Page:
Today is the 2nd day of 2023. There are 363 days left in the year.
1991: Sharon Pratt is sworn in as mayor of Washington, DC, becoming the first black woman to head a city of Washington's size and prominence.
1492: The leader of the last Arab stronghold in Spain surrenders to the Spanish forces loyal to King Ferdinand II and Queen Isabella I.
1792: The first classes begin at Georgetown University in Washington, DC.
1799: Britain joins the Russian-Turkish alliance; Napoleon Bonaparte advances into Syria.
1893: The US Postal Service issues its first-ever set of commemorative stamps to honour the upcoming World's Columbian Exposition in Chicago.
1900: An open-door policy in China is announced by US Secretary of State John Hay.
1905: Japanese General Nogi receives a letter offering surrender from Russian General Stoessel, thereby formally ending the Russo-Japanese War.
1906: Willis Carrier receives a US patent for the world's first air conditioner.
1909: The dismissal of Yuan Shih-kai places Chinese Administration in Manchu hands.
1921: Religious services are broadcast on radio for the first time as KDKA in Pittsburgh airs the regular Sunday service of the city's Calvary Episcopal Church.
1935: Bruno Hauptmann goes on trial in Flemington, New Jersey, on charges of kidnapping and murdering the 20-month-old son of Charles and Anne Lindbergh; Hauptmann was later found guilty and executed.
1937: The English and Italians sign an agreement on the Mediterranean and in favour of maintaining Spain's independence.
1942: The Japanese capture the Philippine capital of Manila during World War II.
1955: The president of Panama, Jose Antonio Remon Cantera, is assassinated at a racetrack.
1971: Sixty-six people suffocate or are trampled to death when a crowd barrier gives way at a soccer match in Glasgow, Scotland.
1974: President Richard Nixon signs legislation requiring states to limit highway speeds to 55 miles an hour as a way of conserving gasoline in the face of an Organization of the Petroleum Exporting Countries oil embargo; the 55 mph limit is effectively phased out in 1987 and federal speed limits are abolished in 1995.
1976: The Soviet Union hardens its stance on emigration despite the 1975 Helsinki Agreement to permit freer movement of people and ideas in Europe.
1983: The musical Annie, based on the Little Orphan Annie comic strip, closes on Broadway in New York after a run of 2,377 performances.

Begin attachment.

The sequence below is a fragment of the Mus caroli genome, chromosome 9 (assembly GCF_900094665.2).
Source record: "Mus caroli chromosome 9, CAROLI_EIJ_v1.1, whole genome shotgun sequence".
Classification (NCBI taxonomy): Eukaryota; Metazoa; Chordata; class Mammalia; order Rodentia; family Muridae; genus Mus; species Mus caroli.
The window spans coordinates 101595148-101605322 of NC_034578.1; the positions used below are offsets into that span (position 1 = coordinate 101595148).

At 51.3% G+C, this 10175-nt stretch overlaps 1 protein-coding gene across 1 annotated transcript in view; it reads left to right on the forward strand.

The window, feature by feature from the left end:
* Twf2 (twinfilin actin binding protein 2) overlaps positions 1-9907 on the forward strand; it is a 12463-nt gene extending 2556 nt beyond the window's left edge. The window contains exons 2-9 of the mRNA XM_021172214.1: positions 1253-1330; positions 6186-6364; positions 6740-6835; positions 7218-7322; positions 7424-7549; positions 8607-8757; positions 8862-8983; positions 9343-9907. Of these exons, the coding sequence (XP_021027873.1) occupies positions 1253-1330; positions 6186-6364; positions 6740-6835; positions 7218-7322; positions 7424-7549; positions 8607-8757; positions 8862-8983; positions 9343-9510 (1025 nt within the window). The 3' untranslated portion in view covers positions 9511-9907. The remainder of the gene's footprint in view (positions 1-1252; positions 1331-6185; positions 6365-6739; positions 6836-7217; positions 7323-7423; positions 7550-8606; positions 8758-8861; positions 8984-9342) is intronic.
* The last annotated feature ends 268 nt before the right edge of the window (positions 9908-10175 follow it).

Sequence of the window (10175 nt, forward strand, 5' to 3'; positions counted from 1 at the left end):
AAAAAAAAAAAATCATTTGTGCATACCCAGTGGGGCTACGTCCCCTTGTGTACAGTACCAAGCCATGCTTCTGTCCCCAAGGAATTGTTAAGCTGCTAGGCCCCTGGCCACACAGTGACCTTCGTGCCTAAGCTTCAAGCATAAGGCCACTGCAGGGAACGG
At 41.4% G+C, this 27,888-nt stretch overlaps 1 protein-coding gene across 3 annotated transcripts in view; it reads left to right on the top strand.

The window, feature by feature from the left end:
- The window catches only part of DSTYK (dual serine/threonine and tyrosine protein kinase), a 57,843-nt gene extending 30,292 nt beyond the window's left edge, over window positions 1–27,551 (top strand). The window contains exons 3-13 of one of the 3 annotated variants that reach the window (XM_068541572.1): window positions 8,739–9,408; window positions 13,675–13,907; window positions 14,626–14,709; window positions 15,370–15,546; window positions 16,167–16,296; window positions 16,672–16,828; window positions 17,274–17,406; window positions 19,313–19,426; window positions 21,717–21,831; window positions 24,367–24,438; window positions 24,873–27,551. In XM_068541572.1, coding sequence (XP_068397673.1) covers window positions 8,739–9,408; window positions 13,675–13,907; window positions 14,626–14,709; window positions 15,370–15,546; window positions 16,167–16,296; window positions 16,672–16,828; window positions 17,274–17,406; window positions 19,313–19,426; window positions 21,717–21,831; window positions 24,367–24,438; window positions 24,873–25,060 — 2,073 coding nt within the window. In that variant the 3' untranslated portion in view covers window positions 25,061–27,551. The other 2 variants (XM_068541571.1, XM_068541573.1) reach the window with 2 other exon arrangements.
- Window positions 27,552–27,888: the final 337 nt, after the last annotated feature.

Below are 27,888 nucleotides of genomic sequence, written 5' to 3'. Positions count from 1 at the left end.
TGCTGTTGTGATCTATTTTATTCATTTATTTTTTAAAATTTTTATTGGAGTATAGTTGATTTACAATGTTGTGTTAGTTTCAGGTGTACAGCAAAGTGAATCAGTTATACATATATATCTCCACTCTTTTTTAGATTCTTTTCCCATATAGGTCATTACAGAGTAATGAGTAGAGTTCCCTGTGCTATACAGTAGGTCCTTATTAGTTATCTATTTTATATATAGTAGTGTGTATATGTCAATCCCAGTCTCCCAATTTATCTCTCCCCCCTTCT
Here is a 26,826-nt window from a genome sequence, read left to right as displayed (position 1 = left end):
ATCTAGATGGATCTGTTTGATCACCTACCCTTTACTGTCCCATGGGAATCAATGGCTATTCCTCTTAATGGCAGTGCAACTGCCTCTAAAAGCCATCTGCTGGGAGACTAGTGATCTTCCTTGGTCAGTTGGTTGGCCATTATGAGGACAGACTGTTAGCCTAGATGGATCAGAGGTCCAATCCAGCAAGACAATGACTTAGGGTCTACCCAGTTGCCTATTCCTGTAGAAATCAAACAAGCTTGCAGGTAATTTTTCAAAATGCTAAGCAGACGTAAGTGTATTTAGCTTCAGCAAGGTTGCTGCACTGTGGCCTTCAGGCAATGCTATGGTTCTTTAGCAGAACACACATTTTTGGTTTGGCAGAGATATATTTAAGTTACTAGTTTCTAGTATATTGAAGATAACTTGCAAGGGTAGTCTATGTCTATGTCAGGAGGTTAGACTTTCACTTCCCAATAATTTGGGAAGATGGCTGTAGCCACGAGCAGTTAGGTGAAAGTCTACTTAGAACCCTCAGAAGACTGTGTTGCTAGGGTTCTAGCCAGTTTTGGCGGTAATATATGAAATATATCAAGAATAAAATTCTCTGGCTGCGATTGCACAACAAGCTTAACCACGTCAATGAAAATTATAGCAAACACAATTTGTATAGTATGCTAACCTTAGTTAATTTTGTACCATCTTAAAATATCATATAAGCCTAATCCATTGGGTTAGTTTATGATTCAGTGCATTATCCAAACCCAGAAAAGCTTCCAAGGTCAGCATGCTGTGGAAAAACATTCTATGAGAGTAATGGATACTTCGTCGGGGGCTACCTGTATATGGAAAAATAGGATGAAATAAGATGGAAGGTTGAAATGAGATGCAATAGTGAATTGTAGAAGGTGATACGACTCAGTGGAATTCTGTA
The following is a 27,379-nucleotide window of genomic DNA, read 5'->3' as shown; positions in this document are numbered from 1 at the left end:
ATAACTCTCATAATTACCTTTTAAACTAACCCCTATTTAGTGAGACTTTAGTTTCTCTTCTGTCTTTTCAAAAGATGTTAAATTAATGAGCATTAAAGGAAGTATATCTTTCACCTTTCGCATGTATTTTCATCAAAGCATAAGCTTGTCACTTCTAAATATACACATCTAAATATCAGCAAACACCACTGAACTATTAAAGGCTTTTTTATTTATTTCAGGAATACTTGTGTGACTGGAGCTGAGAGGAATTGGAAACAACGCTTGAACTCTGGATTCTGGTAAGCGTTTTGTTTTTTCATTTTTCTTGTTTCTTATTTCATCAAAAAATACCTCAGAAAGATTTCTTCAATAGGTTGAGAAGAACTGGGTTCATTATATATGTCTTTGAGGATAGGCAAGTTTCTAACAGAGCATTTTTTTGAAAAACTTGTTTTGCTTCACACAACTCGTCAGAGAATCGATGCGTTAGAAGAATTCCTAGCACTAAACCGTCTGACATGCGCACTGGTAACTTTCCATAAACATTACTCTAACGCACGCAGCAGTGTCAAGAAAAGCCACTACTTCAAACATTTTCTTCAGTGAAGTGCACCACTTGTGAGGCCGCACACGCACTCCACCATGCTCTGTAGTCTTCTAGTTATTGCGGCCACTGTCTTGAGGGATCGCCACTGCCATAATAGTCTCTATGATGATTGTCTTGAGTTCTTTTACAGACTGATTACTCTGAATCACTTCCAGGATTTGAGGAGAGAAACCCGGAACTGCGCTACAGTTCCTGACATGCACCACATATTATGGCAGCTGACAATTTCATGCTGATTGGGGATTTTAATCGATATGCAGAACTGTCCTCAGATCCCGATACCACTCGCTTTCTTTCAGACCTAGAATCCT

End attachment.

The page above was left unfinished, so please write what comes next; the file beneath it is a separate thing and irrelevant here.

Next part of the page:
1988: Right wing guerrillas ambush a train near Mozambique's western border, killing at least 22 people and injuring 71.
1991: Leftist rebels down a US army helicopter in El Salvador; one crew member dies from injuries sustained in the crash and two others are apparently executed by rebels.
1992: Military commanders in Croatia agree to stop fighting within 24 hours to allow for the dispatch of up to 10,000 UN peacekeepers.
1993: Government authorities arrest the second-in-command of the Popular Liberation Army, the third-largest Marxist guerrilla group in Colombia.
1994: Zapatista rebels take over San Cristobal de Las Casas in the Chiapas region of Mexico and battle government troops; at least 57 people die during the fighting.
1995: Less than 24 hours after Russian troops say they have taken Grozny, the capital of the separatist Chechnya region, rebels beat them back from the city centre.
1997: Kofi Annan arrives at UN headquarters for the first time as secretary general.
1999: Rebel forces shoot down a UN cargo plane with eight people aboard, the second UN plane to crash in Angola's highland war zone in eight days.
2001: Ships from outlying Taiwanese islands dock in ports in mainland China, making the first legal and direct crossing between the mainland and Taiwanese territory in more than 50 years.
2002: Veteran politician Eduardo Duhalde becomes Argentina's fifth president in two weeks as he takes on the burden of a US$132-billion public debt.